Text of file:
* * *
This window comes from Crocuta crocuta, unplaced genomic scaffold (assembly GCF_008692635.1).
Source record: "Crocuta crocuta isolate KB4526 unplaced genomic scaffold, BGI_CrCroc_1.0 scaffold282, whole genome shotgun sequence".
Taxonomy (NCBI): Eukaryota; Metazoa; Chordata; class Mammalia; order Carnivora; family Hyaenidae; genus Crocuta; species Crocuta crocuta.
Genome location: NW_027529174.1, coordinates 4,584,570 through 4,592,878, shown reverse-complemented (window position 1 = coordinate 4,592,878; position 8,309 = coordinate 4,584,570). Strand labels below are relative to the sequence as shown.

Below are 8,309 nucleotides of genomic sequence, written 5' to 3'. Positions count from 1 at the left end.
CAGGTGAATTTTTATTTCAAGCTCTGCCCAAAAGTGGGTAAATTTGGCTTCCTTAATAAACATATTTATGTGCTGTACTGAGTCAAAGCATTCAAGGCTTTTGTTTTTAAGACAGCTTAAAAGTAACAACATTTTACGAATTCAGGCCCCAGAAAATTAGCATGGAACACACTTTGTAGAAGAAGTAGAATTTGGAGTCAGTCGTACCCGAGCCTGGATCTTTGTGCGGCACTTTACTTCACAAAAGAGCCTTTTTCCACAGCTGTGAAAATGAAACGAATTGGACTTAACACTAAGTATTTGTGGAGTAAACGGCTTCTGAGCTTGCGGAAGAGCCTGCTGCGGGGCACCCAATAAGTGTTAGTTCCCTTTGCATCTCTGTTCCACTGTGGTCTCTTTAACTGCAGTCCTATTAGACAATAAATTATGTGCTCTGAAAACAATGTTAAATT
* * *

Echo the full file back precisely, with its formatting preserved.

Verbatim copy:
This window comes from Crocuta crocuta, unplaced genomic scaffold (assembly GCF_008692635.1).
Source record: "Crocuta crocuta isolate KB4526 unplaced genomic scaffold, BGI_CrCroc_1.0 scaffold282, whole genome shotgun sequence".
Taxonomy (NCBI): Eukaryota; Metazoa; Chordata; class Mammalia; order Carnivora; family Hyaenidae; genus Crocuta; species Crocuta crocuta.
Genome location: NW_027529174.1, coordinates 4,584,570 through 4,592,878, shown reverse-complemented (window position 1 = coordinate 4,592,878; position 8,309 = coordinate 4,584,570). Strand labels below are relative to the sequence as shown.

Below are 8,309 nucleotides of genomic sequence, written 5' to 3'. Positions count from 1 at the left end.
CAGGTGAATTTTTATTTCAAGCTCTGCCCAAAAGTGGGTAAATTTGGCTTCCTTAATAAACATATTTATGTGCTGTACTGAGTCAAAGCATTCAAGGCTTTTGTTTTTAAGACAGCTTAAAAGTAACAACATTTTACGAATTCAGGCCCCAGAAAATTAGCATGGAACACACTTTGTAGAAGAAGTAGAATTTGGAGTCAGTCGTACCCGAGCCTGGATCTTTGTGCGGCACTTTACTTCACAAAAGAGCCTTTTTCCACAGCTGTGAAAATGAAACGAATTGGACTTAACACTAAGTATTTGTGGAGTAAACGGCTTCTGAGCTTGCGGAAGAGCCTGCTGCGGGGCACCCAATAAGTGTTAGTTCCCTTTGCATCTCTGTTCCACTGTGGTCTCTTTAACTGCAGTCCTATTAGACAATAAATTATGTGCTCTGAAAACAATGTTAAATT